It looks like there will be no ‘Grand Bargain’:
A new congressional committee, working against a deadline for a budget agreement, most likely will turn to limited spending cuts and revenue increases while doing little to slow long-term growth of the nation’s debt.
Both sides are lowering expectations for a breakthrough on trimming the nation’s $17 trillion of debt, focusing instead on replacing the automatic spending cuts approved in 2011, known as sequestration, that are trimming funding for education, transportation and medical research.
This is good news, but we’re not out of the woods yet:
The measures most likely to survive negotiations are a proposal from President Barack Obama’s 2014 budget to slow the pace of Social Security’s cost-of-living increases paired with curbing of some tax credits and exemptions that don’t raise income tax rates, said Steve Bell, a onetime senior Republican Senate budget adviser. Republicans and Democrats say it’s the best they can do after bitter partisan battles.
Yeah, Social Security is already going down relative to income and most people have less money for retirement, but we need to cut it more. In some sense this is funny since a Republican is saying that some tax credits and exemptions might be eliminated, let’s ask actual Republican lawmakers about that:
Other leaders on both sides are digging in, raising the specter of another stalemate. Talk of revenue has no place in the new budget conference, Ryan said.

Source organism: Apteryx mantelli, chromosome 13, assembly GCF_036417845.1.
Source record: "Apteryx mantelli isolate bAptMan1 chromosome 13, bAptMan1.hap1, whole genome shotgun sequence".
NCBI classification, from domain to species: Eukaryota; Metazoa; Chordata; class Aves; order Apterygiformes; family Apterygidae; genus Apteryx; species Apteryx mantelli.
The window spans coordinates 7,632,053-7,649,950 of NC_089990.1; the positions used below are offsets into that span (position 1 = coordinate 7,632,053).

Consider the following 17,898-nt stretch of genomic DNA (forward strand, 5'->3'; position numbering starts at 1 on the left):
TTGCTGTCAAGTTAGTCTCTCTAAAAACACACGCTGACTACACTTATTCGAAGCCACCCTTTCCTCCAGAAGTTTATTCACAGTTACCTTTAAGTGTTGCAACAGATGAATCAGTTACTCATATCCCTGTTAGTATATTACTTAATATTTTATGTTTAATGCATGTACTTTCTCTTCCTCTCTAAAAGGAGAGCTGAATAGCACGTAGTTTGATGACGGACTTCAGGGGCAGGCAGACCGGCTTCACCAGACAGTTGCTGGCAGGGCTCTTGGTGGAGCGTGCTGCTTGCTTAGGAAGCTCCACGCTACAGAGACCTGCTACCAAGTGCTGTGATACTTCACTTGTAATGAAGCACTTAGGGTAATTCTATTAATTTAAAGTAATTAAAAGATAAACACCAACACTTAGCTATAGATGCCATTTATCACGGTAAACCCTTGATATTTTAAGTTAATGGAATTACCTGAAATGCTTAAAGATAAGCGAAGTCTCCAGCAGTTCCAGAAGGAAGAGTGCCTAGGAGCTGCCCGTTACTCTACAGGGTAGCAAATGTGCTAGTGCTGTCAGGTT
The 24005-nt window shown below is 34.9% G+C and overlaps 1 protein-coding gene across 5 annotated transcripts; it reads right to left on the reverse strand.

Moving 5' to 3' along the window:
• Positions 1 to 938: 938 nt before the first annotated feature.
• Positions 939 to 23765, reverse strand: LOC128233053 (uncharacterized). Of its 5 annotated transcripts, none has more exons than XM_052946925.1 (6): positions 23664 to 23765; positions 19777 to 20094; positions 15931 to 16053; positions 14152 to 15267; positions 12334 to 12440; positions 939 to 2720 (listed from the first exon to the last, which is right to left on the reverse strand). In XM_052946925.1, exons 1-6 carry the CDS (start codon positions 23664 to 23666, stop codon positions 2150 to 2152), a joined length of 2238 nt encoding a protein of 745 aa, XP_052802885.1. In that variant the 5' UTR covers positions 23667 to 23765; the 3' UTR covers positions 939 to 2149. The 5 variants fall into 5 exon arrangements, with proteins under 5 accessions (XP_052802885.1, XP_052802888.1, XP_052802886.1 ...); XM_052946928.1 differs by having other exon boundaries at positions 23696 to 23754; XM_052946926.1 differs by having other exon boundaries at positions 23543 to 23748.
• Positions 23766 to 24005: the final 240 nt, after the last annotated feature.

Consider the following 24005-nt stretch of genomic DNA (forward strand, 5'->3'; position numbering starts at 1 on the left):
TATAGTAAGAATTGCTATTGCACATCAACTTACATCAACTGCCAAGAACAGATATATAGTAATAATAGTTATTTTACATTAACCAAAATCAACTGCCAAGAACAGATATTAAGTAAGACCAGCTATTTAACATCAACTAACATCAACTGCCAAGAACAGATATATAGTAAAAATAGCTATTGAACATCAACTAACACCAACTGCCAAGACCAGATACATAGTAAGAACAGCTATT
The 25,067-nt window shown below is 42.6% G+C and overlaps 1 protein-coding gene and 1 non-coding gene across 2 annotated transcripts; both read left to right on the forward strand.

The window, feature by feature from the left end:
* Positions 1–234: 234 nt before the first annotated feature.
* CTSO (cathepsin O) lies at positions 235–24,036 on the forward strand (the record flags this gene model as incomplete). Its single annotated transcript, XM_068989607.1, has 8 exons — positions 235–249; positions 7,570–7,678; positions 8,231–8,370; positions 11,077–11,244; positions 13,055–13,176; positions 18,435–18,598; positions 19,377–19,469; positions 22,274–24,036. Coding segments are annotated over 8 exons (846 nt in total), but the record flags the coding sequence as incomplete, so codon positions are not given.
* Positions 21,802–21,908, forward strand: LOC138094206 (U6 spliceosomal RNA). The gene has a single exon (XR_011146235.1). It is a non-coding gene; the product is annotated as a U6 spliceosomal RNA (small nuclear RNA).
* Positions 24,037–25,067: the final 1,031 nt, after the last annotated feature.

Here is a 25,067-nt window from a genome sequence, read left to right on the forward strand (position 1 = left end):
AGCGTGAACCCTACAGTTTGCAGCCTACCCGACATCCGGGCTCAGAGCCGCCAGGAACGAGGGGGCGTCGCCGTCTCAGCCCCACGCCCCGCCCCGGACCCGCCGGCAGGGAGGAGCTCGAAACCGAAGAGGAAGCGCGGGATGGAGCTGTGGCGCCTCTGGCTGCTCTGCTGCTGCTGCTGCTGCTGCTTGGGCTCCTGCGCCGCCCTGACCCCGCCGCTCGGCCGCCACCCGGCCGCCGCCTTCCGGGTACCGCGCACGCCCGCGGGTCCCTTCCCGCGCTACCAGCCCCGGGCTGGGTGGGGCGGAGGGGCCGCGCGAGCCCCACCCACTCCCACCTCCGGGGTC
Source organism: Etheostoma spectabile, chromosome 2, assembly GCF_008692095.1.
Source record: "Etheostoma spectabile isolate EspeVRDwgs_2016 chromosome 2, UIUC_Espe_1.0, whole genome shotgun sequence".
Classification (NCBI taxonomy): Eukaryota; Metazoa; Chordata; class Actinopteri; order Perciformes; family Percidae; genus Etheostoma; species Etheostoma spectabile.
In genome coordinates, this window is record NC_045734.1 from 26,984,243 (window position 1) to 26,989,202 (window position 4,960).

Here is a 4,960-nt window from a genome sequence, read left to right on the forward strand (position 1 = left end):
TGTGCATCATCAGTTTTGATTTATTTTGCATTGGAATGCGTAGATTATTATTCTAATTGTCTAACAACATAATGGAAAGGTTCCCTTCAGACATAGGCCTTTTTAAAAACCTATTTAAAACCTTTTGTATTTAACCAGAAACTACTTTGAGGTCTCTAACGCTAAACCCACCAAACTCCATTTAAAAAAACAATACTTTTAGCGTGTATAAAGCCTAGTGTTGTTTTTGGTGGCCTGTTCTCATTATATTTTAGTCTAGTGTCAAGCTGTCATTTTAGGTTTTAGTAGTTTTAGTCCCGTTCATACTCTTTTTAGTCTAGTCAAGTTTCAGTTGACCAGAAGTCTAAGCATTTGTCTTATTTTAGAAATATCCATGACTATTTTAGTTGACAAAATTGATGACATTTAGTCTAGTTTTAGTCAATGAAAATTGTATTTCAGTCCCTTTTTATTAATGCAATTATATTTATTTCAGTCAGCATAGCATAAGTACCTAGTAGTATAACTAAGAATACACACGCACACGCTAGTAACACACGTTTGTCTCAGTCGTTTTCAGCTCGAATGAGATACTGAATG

“If they see the conference as an excuse to raise taxes, I don’t think it’s going to be successful,” said Ryan, who declined to identify any exemptions or credits his party could support ending. “I hope that’s just posturing.”
Republicans say they already agreed to about $600 billion in fresh revenue in the next decade, citing a law passed in January that let the top income tax rate rise to 39.6 percent from 35 percent. “My guys are not willing to swallow hard on revenues,” said Senator Saxby Chambliss, a Georgia Republican and veteran of past debt-reduction efforts. Both Ryan and Chambliss said the revenue issue belongs in a broader discussion on tax reform.
This is actually a good thing, since here is what would otherwise be on the table:
Many Republicans want to replace the automatic cuts with reductions in spending on these entitlement programs that account for most of the nation’s long-term debt. Democrats, Obama among them, have indicated they’re open to some of these ideas as long as they are paired with new tax revenue, which Republicans oppose.